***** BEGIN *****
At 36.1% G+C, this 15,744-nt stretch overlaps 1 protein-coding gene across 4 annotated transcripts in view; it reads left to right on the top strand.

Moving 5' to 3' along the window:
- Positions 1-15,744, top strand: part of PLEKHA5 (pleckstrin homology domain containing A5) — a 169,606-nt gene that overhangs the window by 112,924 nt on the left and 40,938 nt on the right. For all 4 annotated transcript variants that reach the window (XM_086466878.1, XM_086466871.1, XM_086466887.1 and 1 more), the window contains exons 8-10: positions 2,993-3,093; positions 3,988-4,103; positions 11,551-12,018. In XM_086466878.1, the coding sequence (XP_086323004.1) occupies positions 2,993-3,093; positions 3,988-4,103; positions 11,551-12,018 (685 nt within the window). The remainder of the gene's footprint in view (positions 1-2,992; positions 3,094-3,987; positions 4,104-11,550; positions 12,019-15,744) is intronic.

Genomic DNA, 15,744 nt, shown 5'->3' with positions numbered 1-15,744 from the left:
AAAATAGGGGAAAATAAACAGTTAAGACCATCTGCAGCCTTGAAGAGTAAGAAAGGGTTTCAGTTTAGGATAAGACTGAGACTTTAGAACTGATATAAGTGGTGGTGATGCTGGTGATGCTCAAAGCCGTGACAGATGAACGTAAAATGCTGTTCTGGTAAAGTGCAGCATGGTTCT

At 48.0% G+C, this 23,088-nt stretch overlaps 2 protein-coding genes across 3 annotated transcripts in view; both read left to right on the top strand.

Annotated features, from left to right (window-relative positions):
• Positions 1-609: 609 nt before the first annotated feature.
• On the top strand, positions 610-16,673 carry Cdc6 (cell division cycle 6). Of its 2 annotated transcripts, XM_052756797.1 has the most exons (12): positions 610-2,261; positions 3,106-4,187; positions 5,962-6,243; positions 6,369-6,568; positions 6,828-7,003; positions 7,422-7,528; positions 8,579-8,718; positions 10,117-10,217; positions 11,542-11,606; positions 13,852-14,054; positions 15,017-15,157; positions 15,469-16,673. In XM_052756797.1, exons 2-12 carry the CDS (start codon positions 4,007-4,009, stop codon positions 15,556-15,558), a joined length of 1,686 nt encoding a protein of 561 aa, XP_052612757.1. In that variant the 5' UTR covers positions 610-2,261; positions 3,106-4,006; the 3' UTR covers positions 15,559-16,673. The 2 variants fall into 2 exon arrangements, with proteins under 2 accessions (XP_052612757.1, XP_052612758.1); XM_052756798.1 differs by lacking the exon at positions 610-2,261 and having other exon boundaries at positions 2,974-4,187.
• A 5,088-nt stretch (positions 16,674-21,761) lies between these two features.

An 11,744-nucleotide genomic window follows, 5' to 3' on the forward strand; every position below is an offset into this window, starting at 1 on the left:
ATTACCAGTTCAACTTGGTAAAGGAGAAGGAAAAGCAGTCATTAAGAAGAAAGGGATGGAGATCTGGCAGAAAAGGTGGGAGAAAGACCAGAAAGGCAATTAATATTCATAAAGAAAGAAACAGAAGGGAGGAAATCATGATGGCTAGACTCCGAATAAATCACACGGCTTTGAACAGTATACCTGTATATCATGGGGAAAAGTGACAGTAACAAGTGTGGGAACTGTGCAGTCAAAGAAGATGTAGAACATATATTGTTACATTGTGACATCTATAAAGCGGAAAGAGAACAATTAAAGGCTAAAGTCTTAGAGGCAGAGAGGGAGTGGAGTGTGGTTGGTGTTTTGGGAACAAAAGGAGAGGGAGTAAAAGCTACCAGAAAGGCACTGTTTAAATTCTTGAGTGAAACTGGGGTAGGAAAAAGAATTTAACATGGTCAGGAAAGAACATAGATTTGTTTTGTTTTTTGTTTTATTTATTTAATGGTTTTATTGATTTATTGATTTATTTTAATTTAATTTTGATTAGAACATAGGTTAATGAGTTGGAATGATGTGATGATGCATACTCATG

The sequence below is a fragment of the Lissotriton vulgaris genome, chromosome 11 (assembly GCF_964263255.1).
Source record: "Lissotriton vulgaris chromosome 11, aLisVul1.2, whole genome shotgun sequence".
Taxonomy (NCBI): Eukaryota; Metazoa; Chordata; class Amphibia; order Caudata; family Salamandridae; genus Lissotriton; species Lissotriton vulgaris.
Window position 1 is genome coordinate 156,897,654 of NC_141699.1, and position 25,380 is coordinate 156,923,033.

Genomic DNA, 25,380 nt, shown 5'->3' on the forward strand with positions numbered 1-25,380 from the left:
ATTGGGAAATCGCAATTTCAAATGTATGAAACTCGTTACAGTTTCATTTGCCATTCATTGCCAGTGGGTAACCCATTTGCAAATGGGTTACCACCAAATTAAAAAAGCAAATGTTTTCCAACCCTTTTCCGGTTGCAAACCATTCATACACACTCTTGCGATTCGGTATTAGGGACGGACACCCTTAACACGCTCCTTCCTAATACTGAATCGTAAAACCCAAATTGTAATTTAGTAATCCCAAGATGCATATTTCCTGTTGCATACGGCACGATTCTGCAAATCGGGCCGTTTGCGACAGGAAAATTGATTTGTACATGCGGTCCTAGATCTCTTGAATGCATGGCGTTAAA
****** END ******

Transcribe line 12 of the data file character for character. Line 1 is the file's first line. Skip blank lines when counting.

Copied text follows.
ATTACCAGTTCAACTTGGTAAAGGAGAAGGAAAAGCAGTCATTAAGAAGAAAGGGATGGAGATCTGGCAGAAAAGGTGGGAGAAAGACCAGAAAGGCAATTAATATTCATAAAGAAAGAAACAGAAGGGAGGAAATCATGATGGCTAGACTCCGAATAAATCACACGGCTTTGAACAGTATACCTGTATATCATGGGGAAAAGTGACAGTAACAAGTGTGGGAACTGTGCAGTCAAAGAAGATGTAGAACATATATTGTTACATTGTGACATCTATAAAGCGGAAAGAGAACAATTAAAGGCTAAAGTCTTAGAGGCAGAGAGGGAGTGGAGTGTGGTTGGTGTTTTGGGAACAAAAGGAGAGGGAGTAAAAGCTACCAGAAAGGCACTGTTTAAATTCTTGAGTGAAACTGGGGTAGGAAAAAGAATTTAACATGGTCAGGAAAGAACATAGATTTGTTTTGTTTTTTGTTTTATTTATTTAATGGTTTTATTGATTTATTGATTTATTTTAATTTAATTTTGATTAGAACATAGGTTAATGAGTTGGAATGATGTGATGATGCATACTCATG